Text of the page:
Some experts assured that TE biopsy at the blastocyst stage had no meaningful impact on the developmental competence of the embryo as measured by implantation and delivery rates. This contrasts with the information above-mentioned on the significant reduction in the probability for an embryo to implant and progress up to delivery (16). When combined with TE biopsy and blastocyst vitrification, SNP microarray has resulted in high implantation and low miscarriage rates for some IVF patients (15, 16, 24).
Are there any limitations?
Owing to the limitations of genetic analysis, most of the biopsied blastocysts need to be cryopreserved by vitrification, and blastocysts with normal results would be transferred in the next frozen cycle. In addition, biopsy of numerous cells from blastocysts with grade B or C may cause damage to the embryo, leading to either its arrest or implantation failure. However, 1-5 cells may be the appropriate biopsied TE cell number to maintain the implantation potential (15, 22).
Also, the personnel experience of different embryologists is an influencing factor in this technique. The number of biopsied cells in the blastocyst biopsy is hard to quantify and largely dependent on the experience of embryologist (22).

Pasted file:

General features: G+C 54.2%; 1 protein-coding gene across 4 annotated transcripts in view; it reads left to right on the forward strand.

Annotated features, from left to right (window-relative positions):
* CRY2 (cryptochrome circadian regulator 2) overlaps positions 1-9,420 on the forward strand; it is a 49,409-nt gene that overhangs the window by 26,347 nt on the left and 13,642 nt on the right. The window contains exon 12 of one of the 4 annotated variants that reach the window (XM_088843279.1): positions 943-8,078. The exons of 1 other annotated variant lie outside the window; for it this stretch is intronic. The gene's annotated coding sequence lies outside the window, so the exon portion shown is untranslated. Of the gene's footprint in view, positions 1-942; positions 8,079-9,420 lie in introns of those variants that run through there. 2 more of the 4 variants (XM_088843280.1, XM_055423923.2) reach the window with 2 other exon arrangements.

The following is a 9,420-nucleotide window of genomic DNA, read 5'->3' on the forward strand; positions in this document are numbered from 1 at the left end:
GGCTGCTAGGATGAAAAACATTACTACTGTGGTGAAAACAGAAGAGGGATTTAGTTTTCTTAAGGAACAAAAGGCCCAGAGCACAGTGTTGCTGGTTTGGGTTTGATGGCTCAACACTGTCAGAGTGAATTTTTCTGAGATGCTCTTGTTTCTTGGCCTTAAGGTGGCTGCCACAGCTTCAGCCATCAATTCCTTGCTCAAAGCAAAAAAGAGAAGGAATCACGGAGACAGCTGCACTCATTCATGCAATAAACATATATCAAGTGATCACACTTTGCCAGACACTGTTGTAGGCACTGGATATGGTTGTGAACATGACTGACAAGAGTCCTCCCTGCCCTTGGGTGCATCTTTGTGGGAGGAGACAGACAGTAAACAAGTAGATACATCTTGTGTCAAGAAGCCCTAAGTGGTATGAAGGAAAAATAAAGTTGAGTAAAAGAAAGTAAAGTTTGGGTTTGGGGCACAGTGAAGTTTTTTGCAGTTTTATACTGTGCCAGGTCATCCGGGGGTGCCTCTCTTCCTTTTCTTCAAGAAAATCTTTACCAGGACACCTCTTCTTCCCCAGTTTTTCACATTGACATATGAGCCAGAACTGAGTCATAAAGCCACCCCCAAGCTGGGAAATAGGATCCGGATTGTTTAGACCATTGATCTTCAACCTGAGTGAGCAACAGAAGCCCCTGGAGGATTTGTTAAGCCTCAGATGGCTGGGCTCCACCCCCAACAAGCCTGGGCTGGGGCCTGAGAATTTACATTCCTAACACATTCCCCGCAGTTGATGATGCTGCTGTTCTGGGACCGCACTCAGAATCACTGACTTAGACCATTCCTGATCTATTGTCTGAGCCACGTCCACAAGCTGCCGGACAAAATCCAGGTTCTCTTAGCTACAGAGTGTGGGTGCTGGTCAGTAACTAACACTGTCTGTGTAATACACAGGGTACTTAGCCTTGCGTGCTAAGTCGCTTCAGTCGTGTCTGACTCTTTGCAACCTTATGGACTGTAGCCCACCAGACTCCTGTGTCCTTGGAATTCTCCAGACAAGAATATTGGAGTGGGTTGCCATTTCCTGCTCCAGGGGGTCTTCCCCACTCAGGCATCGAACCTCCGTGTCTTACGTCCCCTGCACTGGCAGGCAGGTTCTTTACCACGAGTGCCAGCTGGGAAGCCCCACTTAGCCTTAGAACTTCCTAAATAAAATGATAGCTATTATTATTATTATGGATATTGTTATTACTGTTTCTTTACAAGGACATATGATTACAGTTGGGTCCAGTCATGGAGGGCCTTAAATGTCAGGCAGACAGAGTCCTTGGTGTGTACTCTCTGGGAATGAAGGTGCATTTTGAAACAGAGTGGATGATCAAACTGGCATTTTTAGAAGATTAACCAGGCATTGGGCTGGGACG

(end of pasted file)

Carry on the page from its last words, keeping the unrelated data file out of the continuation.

To sum up:
WHAT CAN WE CONCLUDE?
The availability of new embryology and molecular techniques allow preimplantation genetic diagnosis laboratories to offer patients at genetic risk the transfer of developmentally competent embryos, unaffected by genetic disease. Cleavage stage biopsy allows for fresh embryo transfer after genetic diagnosis. However, there are reports of high levels of mosaicism when the biopsy is performed on day 3. Trophectoderm biopsy, in turn, provides sufficient material for an effective and more reliable diagnosis in embryos compared to those on cleavage stage. Moreover, it seems that it does not compromise embryo implantation and pregnancy rates in PGD cycles. The drawback for this option is the usual need for cryopreservation and transfer in a different cycle.
The offer of PGD in fertility centres has increased over the last decade, primarily due to the progress on the application of diagnostic methods. The choice for either development stage relates to successful outcomes in the clinic, which mainly depend on technical challenges and timing of the developing embryo. For the embryologists, both day-3 and day-5 approaches are supported by evidence, but it will be essential to consider every single aspect of them to evaluate the best option for the laboratory.